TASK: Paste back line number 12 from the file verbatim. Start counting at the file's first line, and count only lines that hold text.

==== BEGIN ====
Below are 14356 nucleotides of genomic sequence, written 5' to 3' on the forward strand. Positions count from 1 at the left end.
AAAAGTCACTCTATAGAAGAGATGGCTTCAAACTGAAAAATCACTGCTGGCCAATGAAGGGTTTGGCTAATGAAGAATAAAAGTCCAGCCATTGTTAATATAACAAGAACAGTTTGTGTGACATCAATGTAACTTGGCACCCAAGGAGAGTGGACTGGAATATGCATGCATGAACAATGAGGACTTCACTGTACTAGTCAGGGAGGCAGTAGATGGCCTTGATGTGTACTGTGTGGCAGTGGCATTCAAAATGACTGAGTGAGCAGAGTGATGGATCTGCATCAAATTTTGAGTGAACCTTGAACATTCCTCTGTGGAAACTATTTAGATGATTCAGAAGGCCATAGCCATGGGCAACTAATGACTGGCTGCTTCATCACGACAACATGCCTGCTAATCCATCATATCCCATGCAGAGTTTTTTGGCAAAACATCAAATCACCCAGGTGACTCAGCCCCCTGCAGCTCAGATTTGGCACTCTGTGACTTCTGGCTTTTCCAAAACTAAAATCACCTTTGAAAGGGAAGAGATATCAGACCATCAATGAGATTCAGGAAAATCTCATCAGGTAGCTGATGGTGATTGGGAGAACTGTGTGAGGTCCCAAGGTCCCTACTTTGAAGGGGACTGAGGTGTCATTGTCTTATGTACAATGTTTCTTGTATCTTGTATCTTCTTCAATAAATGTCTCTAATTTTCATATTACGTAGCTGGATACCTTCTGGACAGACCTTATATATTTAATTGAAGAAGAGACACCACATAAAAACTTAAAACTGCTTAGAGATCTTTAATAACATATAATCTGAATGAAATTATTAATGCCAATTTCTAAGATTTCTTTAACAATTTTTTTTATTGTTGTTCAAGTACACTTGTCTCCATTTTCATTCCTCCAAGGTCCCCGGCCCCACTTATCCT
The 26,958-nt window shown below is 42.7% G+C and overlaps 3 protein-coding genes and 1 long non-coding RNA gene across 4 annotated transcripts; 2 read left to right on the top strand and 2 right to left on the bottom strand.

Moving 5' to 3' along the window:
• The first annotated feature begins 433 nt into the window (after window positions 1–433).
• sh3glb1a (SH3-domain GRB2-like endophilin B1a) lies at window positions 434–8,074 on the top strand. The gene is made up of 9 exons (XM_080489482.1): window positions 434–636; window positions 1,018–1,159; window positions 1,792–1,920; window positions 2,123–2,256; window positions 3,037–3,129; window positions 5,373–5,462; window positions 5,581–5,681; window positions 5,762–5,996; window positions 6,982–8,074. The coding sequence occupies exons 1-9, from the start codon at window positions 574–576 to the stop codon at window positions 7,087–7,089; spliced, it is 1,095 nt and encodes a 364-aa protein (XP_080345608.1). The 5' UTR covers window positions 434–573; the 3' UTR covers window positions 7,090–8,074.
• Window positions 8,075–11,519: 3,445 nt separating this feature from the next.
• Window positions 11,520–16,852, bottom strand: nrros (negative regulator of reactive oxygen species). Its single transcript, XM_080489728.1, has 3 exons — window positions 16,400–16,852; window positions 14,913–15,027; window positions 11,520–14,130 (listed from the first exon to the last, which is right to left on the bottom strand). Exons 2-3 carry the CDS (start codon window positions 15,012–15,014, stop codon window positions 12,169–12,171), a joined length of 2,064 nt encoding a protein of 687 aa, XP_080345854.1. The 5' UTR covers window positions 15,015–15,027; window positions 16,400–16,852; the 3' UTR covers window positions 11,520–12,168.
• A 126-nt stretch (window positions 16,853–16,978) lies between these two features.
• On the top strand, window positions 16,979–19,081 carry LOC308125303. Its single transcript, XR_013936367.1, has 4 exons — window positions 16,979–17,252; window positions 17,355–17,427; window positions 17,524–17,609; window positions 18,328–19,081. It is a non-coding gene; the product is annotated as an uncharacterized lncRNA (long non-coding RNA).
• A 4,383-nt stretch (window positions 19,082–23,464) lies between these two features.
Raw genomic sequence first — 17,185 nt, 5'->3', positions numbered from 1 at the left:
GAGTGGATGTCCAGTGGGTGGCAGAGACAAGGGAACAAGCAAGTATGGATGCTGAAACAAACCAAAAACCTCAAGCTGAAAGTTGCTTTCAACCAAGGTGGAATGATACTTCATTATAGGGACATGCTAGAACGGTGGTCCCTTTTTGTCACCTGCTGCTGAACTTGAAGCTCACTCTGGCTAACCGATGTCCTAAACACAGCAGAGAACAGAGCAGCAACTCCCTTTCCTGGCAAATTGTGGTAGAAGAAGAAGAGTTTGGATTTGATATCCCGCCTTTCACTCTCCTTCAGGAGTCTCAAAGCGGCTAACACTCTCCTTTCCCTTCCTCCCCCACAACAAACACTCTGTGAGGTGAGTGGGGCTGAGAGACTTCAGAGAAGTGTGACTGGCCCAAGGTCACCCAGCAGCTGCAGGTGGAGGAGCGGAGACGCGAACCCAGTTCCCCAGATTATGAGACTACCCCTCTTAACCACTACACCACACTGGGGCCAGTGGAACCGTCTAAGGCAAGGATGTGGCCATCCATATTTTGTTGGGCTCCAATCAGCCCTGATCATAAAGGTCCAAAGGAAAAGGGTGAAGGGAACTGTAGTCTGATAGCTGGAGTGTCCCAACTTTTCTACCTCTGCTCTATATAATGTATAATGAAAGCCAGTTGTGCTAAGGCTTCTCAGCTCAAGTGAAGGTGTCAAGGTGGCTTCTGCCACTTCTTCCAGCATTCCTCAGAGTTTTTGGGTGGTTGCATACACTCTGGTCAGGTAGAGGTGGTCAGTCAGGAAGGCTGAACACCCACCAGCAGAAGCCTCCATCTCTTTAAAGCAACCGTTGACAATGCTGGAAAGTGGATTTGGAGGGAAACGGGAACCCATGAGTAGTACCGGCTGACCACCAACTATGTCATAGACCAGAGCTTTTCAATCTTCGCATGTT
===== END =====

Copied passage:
Raw genomic sequence first — 17,185 nt, 5'->3', positions numbered from 1 at the left: